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Mail thefts continue to plague Turlock neighborhoods
2016 Mailbox
Locations of mail thefts reported in Turlock in 2016. - photo by Image contributed by the Turlock Police Department



When residents of Turlock’s Noble Lane went out to get their mail a few weeks back they made the grim discovery that once again their letters, cards, and bills had ended up in the hands of thieves.

Mail theft is a growing crime not only in Turlock, but in communities across the country. On average the U.S. Postal Inspection Service, which is tasked with investigating all crimes involving mail, arrests 10,000 suspected criminals on a variety of offenses with the largest being for mail theft and possession of stolen mail. Mail theft has become particularly prevalent in California, especially along the Highway 99 corridor from Bakersfield to Sacramento, which Rafael Nunez, the inspector in charge for the U.S. Postal Inspection Service’s San Francisco division described as a “hotbed of activity” and largely fuel by methamphetamine use.

Through 2016 and up to February the Turlock Police Department has had 224 reports of break-ins or damaged mailbox, said Turlock Police spokesman Sgt. Steve Rodrigues. Recently Feb. 14, the department took two women into custody on suspicion of stealing mail and are investigating if they are part of a larger theft ring.

Around 4:30 p.m. Feb. 14 the Turlock Police Department received a report from a witness stating two women had just been seen tampering with a mailbox in the 3100 block of E. Hawkeye Avenue. The witness was able to provide officers with a detailed description of the suspects and the vehicle they were using. Officers responded to the area and located the vehicle in the 100 block of Starr Avenue.

Officers made contact with the two women in the car — identified as Cynthia Gomez, 33, of Turlock and Jovan Deshay, 35, of Turlock — and subsequently arrested them on a variety of charges, Rodrigues said.

Gomez was arrested for attempted theft, conspiracy to commit a crime and violation of probation. Deshay was arrested for attempted theft and conspiracy to commit a crime.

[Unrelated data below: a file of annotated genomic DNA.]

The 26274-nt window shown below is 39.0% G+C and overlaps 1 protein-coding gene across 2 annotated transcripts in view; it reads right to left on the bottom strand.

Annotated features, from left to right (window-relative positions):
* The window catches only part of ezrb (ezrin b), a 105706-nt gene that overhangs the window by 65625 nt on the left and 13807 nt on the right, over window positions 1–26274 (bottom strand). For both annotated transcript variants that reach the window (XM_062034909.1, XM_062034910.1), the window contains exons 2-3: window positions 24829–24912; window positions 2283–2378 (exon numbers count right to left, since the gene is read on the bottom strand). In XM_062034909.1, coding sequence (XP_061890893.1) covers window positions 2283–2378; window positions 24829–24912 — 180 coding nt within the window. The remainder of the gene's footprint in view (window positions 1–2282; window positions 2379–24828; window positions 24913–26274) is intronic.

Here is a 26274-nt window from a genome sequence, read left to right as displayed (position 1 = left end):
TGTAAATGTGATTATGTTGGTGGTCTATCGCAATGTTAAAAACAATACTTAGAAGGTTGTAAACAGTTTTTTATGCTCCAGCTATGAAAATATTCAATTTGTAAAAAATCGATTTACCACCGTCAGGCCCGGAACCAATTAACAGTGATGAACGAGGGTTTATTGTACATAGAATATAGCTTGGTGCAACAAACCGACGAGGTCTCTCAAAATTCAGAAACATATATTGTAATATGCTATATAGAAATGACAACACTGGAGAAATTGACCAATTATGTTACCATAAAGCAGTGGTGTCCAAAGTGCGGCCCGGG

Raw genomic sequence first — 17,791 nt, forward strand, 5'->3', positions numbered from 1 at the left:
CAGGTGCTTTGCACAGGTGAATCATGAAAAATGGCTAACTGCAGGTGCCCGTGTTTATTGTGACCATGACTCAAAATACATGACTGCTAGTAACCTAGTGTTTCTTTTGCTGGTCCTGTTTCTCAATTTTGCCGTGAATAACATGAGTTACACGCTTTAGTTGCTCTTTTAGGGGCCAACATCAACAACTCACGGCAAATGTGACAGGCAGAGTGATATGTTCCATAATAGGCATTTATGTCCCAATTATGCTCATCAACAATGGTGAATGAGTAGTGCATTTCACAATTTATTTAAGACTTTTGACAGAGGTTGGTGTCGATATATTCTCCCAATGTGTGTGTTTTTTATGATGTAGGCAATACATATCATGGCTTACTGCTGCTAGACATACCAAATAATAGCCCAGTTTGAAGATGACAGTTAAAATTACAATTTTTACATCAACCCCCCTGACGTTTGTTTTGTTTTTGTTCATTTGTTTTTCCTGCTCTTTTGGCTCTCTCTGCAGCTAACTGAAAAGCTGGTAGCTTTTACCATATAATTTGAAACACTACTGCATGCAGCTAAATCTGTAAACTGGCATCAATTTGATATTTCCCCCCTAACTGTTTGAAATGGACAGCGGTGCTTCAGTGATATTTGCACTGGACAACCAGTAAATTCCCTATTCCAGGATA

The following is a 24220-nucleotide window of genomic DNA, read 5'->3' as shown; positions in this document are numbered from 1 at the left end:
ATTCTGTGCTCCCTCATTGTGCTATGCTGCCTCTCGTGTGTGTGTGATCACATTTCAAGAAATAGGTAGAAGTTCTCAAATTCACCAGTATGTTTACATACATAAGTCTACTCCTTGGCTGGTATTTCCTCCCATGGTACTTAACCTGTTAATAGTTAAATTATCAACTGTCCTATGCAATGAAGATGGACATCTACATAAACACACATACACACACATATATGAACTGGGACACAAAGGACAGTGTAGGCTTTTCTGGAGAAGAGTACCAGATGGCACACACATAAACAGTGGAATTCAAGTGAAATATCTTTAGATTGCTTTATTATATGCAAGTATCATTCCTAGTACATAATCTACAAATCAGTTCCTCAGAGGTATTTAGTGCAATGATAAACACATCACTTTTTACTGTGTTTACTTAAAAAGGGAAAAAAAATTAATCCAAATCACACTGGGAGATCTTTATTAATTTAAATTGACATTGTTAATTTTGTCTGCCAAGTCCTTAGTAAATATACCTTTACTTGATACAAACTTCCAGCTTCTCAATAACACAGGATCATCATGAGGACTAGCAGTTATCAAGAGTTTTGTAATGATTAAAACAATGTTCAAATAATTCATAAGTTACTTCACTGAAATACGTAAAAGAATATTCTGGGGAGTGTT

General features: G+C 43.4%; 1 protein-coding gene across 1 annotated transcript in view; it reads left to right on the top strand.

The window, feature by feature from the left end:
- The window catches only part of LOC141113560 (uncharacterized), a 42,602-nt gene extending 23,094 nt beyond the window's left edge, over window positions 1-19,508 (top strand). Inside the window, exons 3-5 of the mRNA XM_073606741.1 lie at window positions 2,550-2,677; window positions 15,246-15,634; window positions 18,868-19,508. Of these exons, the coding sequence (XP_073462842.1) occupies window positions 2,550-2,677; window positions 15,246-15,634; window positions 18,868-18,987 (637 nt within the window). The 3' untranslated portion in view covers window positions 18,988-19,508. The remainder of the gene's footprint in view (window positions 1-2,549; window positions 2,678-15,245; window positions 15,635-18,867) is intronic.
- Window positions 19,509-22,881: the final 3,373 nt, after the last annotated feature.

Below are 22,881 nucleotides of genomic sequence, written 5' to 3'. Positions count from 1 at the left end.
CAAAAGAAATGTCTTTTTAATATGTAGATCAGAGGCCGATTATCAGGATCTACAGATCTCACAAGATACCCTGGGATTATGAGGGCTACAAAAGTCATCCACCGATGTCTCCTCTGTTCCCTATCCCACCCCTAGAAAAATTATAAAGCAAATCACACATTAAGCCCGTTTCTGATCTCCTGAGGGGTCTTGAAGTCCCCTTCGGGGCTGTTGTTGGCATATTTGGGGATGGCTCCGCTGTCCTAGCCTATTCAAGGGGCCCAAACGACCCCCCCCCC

"Turlock takes mail theft very seriously," said Turlock Mayor Gary Soiseth. "We've created a solid strategy of deterrence and enforcement to combat these thefts. With this arrest, it demonstrates that this strategy is working and our great police officers will continue to apply pressure on those that steal from Turlock's residents."

To charge someone with mail theft they have to actually be caught breaking into the mailbox, or there needs to be compelling evidence that shows they were responsible for the theft. More often, people caught with mail not belonging to them are charged with possession of stolen property. Under Prop 47 if the value of the stolen mail is less than $950 it is considered a misdemeanor and the suspect is issued a citation.

Even when individuals are caught breaking into mailboxes or with stolen mail, the prosecution of such offenses has various hurdles to overcome. Mail theft is a felony crime in California, but under AB 109 it is an offense that requires convictions be served at county jails and not state prisons. Mail theft is also a federal crime, but federal prosecutors can’t go after each little theft because of a lack of resources.


The cluster mailboxes found in newer developments are often favorite targets of the thieves because they have a chance to steal a large volume of mail in one spot. They also become less secure after one or two break-ins. But the thieves will also target individual mailboxes in older neighborhoods and along rural road and collection boxes, even the ones right in front of post offices.

Outside of visible damage like pry marks it might not be obvious that a mail theft has occurred. Some of the thieves are using crudely made counterfeit keys that can open the community mailboxes and are taking only the mail they believe to have value and leaving behind other pieces. Residents might not notice the absence of important items and therefore not know they are a victim of mail theft.

The best way to curb mail theft is to make sure the mail is removed as promptly as possible after delivery and not to let it sit overnight in the mailbox, Rodrigues said.

Those who find themselves the victim of mail thefts are advised to report the theft to the local law enforcement agency and to the U.S. Postal Inspection Service, even if the chance of catching the actual thief appears unlikely.

Anyone with information regarding this incident or other mailbox break-ins is encouraged to contact Detective Sergeant Victor Barcelos at 668-5550, extension 6705. You can also contact the Turlock Police Department’s Tip Line at 668-5550 extension 6780 or email at